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Again demonstrating that it provides a good alternative for gay Catholics who remain burdened by a hypocrisy-filled, stridently anti-gay Church hierarchy, the Episcopal Church now allows same sex couples to marry in their home parish even if the local diocese remains homophobic. I have long advised LGBT individuals raised in homophobic religious traditions to walk away and, if they feel compelled to still go to church, to find an LGBT friendly denomination. Having been raised Catholic, I know too well the soul killing atmosphere of Catholicism. I opted to leave the Catholic Church and after a stint as an Episcopalian, found a church home in the Evangelical Lutheran Church in America. UPI looks at this development in the Episcopal Church. Here are highlights:
The Episcopal Church removed restrictions on same-sex marriage, a move that allows all couples to wed where they worship, even if their bishop disapproves.
The action came out of discussions at the General Convention, which wrapped up its triennial meeting in Austin, Texas, on Friday.
Same-sex couples are already allowed to marry across most Episcopal Churches in the United States, but a few U.S. dioceses had not permitted religious wedding ceremonies for this type union.
Friday's decision overrides previous decisions by local dioceses to not allow the liturgies, which currently includes eight of the of the nation's 101 Episcopal dioceses -- Albany, N.Y.; Central Florida; Dallas; Florida; North Dakota; Springfield, Ill.; Tennessee; and the Virgin Islands.
No one spoke against the resolution during a short debate by the House of Deputies, the news service affiliated with the Episcopal Church said.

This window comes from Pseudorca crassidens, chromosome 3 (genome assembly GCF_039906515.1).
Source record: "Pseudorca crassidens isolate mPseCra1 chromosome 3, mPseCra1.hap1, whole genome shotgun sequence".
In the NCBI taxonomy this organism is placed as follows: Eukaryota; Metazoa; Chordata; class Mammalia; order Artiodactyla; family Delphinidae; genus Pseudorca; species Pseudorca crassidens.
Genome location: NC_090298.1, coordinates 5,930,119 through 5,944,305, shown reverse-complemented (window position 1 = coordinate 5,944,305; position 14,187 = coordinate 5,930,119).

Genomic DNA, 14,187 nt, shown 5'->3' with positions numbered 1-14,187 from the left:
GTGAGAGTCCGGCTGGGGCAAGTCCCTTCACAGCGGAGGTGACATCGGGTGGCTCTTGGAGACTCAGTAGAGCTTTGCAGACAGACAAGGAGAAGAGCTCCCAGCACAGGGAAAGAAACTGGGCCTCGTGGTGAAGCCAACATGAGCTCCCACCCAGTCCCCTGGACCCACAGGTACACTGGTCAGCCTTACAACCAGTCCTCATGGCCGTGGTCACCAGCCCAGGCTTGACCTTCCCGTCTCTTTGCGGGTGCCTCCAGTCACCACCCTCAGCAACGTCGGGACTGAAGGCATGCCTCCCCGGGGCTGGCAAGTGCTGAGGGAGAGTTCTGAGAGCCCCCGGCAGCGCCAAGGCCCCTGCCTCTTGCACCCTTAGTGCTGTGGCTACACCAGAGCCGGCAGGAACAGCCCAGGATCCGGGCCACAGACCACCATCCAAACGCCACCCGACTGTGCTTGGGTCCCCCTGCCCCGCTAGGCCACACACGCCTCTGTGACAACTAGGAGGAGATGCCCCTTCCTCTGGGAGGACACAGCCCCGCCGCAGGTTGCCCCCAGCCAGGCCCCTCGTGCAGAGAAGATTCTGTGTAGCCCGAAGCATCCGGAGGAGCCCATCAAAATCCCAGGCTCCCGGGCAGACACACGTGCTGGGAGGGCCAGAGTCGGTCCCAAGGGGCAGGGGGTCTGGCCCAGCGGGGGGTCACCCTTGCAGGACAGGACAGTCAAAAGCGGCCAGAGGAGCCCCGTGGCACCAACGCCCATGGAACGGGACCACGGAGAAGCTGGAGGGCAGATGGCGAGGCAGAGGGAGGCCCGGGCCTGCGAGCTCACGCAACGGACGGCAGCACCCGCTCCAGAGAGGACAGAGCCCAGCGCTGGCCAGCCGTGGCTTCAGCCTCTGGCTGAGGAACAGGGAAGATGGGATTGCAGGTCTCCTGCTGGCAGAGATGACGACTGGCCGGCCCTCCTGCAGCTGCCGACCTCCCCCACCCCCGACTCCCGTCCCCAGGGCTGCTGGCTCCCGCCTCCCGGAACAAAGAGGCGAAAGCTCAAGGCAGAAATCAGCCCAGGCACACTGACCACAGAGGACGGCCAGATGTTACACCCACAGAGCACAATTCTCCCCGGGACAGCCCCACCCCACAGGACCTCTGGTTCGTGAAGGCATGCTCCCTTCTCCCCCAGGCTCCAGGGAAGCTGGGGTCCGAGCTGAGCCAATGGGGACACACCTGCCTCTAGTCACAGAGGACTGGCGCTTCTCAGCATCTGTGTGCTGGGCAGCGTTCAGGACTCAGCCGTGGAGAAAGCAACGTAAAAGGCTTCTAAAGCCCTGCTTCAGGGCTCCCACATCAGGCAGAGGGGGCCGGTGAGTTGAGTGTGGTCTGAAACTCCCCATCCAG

The Rev. Scot McComas, a deputy from the Episcopal Diocese of Fort Worth, Texas, had told his colleagues if they passed the resolution they would be acting as pastors to all the people of the Episcopal Church.
"For 40 years our LGBT brothers and sisters have been at the back of the bus and, every so often, they are invited to move forward one row at a time," McComas said. The resolution, while being designed to allow same-sex couples to be married in the church, also does not alienate traditionalists.
Dallas Bishop George Sumner told The Dallas Morning News if the circumstance should arise in his diocese, he would reach out to a neighboring bishop to oversee the ceremony, something that is allowed under the resolution. "We're probably more traditional than other dioceses in the Episcopal Church," Sumner said. "The convention has given us a space to do that."
"It also preserves the ministry of bishops as chief pastors and teachers in our dioceses," Bauerschmidt said. "We will be working out what it means for our diocese with clergy and congregations in the coming days."